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I live in northeast Oklahoma and have had more contact with snakes this year, while on the banks and shores, than ever before. I

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  • I live in northeast Oklahoma and have had more contact with snakes this year, while on the banks and shores, than ever before. I

    I live in northeast Oklahoma and have had more contact with snakes this year, while on the banks and shores, than ever before. I'd like to be able to make positive identification of the snakes BEFORE I shoot them, rather than AFTER. I read somewhere, a few years ago, that Cottonmouths will have half of their bodies floating while swimming, and non-venomous water snakes will have only the head above water. Is this true? If so, WHY is it like that? Any other tips for snake i.d.(preferably from a distance)? Thank you for reading, and for giving ME something worth reading every month.

  • #2
    When it comes to snakes, I have more of a shoot first, identify later attitude.. I'm gonna guess Bo has some cool info on snakes.. Just a guess though..

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    • #3
      When I am in a canoe and I see a snake heading toward me, it is a cottonmouth until proven otherwise. I mean, I have never let them get close enough to get a real good positive ID. I don't like cottonmouths at all. They don't cook well and they are a nuisance as well as venomous. I don't know that much about their swimming patterns and will freely admit it. When I am in any kind of canoe, any snake in the water wanting to join me in my boat is a target for me.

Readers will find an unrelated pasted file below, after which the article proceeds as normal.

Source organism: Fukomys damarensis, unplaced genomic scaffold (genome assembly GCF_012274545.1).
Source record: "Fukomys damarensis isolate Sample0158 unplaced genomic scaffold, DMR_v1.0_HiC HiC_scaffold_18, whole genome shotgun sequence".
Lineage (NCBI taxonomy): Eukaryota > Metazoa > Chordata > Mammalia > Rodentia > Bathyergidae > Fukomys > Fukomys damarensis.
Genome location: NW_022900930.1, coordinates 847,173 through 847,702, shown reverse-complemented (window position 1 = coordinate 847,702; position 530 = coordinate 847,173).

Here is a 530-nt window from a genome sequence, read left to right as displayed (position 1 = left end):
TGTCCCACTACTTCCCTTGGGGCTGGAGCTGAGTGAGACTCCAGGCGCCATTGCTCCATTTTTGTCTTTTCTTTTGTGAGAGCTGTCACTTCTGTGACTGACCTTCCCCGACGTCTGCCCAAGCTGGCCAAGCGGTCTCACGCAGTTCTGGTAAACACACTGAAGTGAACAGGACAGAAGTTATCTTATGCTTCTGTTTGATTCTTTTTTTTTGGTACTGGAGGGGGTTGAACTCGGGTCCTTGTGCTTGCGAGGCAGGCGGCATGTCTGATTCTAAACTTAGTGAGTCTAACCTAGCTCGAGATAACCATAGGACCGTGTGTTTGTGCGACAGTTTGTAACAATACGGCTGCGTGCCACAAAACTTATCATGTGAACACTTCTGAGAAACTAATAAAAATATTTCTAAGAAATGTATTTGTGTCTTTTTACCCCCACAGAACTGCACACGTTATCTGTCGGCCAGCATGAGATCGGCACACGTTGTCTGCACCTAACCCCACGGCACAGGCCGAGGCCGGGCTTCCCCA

I do know for a fact that you can cut a snake in half with an oar if you bring it down hard enough and fast enough and at the right angle. Been there done that. Adrenaline helps.
      There are numerous books, like Peterson Field guides you can use. In the wild, I have had to resort to the shoot first, ask later when I was unable to retreat and the snake wasn't interested in retreating either. Fact of life, If I feel threatened, I remove the threat.

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      • #4
        I knew Bo would provide better insight than I would. Similar judgement though.

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        • #5
          A cottonmouth that is unmolested will swim with at least half of his body out of the water,It is a chore for a cottonmouth to get completely under and can't stay their long because of the bouyancy of his body ,a lot of fat.Out a night when it's warm either frogging or after a gator they will come to the light,you can chop them with the paddle and break their back,havent ever cut one in half and have chopped a lot of them as they tried to get in the boat.

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